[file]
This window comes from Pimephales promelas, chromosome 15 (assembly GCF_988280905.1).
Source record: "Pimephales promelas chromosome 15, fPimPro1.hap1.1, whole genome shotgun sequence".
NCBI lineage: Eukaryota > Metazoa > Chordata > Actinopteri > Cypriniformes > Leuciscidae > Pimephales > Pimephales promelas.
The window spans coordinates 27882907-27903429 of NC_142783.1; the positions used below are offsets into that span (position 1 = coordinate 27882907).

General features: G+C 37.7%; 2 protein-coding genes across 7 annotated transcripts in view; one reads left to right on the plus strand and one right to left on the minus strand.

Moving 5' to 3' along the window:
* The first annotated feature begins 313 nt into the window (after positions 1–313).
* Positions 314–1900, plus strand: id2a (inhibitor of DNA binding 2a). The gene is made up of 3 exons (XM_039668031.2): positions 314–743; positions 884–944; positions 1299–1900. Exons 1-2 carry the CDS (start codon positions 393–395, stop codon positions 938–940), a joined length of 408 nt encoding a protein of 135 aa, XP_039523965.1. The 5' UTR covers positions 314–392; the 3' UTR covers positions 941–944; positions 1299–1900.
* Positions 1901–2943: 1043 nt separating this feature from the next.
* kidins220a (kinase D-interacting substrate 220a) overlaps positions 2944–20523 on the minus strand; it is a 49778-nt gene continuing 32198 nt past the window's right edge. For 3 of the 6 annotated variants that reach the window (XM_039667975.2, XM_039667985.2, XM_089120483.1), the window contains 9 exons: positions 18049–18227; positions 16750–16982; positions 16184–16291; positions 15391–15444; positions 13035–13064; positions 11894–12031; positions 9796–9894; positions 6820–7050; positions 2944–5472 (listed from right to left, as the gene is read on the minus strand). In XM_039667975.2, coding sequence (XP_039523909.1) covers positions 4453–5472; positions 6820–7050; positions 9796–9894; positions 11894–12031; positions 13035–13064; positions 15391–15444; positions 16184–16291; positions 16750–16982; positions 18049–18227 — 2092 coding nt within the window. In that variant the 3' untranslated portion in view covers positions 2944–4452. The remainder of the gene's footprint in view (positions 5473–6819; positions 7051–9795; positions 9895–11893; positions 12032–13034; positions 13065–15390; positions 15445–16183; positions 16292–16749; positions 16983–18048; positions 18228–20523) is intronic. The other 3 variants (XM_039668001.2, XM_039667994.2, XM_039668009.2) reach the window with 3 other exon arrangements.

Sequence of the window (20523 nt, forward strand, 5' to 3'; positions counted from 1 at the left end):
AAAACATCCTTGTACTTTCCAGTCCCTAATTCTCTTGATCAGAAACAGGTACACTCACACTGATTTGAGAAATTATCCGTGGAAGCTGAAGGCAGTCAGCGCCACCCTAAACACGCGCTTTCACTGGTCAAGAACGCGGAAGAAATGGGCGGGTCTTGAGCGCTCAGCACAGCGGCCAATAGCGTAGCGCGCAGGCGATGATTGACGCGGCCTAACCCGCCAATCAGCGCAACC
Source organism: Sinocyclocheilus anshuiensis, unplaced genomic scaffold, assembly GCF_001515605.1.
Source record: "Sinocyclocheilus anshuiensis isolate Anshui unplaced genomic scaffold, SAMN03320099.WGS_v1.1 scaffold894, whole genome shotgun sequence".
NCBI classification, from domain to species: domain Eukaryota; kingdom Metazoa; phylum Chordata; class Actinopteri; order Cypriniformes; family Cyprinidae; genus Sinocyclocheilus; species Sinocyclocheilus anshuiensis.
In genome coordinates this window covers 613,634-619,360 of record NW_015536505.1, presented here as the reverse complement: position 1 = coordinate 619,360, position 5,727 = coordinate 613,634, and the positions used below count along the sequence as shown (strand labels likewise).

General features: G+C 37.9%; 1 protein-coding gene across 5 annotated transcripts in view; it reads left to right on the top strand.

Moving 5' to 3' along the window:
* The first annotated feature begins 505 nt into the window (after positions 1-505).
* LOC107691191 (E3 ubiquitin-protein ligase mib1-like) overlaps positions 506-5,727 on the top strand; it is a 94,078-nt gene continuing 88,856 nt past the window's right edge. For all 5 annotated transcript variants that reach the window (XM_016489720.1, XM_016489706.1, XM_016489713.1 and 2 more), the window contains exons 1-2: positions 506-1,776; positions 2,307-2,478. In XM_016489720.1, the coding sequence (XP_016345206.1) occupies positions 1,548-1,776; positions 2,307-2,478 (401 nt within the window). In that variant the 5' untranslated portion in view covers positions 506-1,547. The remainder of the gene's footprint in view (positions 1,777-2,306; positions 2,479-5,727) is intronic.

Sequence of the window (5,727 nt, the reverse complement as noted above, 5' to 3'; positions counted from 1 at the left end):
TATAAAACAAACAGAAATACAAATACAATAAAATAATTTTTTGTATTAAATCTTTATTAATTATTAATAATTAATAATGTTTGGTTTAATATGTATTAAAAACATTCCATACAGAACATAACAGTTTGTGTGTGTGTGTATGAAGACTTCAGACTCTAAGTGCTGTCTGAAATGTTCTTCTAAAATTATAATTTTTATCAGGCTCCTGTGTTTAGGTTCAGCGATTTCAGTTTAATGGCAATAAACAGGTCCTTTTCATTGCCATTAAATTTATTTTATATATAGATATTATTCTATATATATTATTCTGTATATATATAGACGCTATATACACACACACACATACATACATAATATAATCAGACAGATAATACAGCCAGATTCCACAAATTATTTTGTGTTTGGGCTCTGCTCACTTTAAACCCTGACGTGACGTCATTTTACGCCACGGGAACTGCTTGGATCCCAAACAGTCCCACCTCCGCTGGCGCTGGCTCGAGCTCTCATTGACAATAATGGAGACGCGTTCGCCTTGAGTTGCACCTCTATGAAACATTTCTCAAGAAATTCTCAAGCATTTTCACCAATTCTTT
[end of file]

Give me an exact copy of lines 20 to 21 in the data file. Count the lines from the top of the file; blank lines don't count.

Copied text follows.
* LOC107691191 (E3 ubiquitin-protein ligase mib1-like) overlaps positions 506-5,727 on the top strand; it is a 94,078-nt gene continuing 88,856 nt past the window's right edge. For all 5 annotated transcript variants that reach the window (XM_016489720.1, XM_016489706.1, XM_016489713.1 and 2 more), the window contains exons 1-2: positions 506-1,776; positions 2,307-2,478. In XM_016489720.1, the coding sequence (XP_016345206.1) occupies positions 1,548-1,776; positions 2,307-2,478 (401 nt within the window). In that variant the 5' untranslated portion in view covers positions 506-1,547. The remainder of the gene's footprint in view (positions 1,777-2,306; positions 2,479-5,727) is intronic.

Sequence of the window (5,727 nt, the reverse complement as noted above, 5' to 3'; positions counted from 1 at the left end):